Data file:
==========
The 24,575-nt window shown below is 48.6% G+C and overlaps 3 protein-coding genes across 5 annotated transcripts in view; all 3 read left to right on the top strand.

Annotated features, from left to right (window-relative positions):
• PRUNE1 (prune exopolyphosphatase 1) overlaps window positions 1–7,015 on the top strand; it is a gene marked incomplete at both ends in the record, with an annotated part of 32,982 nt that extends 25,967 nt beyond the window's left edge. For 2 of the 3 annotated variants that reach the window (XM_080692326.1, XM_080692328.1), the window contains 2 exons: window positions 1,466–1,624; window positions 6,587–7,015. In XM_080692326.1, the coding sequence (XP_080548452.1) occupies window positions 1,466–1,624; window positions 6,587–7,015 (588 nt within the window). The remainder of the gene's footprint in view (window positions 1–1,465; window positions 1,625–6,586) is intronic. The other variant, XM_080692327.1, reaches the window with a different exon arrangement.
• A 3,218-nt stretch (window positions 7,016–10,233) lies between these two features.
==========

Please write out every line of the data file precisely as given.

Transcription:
The 24,575-nt window shown below is 48.6% G+C and overlaps 3 protein-coding genes across 5 annotated transcripts in view; all 3 read left to right on the top strand.

Annotated features, from left to right (window-relative positions):
• PRUNE1 (prune exopolyphosphatase 1) overlaps window positions 1–7,015 on the top strand; it is a gene marked incomplete at both ends in the record, with an annotated part of 32,982 nt that extends 25,967 nt beyond the window's left edge. For 2 of the 3 annotated variants that reach the window (XM_080692326.1, XM_080692328.1), the window contains 2 exons: window positions 1,466–1,624; window positions 6,587–7,015. In XM_080692326.1, the coding sequence (XP_080548452.1) occupies window positions 1,466–1,624; window positions 6,587–7,015 (588 nt within the window). The remainder of the gene's footprint in view (window positions 1–1,465; window positions 1,625–6,586) is intronic. The other variant, XM_080692327.1, reaches the window with a different exon arrangement.
• A 3,218-nt stretch (window positions 7,016–10,233) lies between these two features.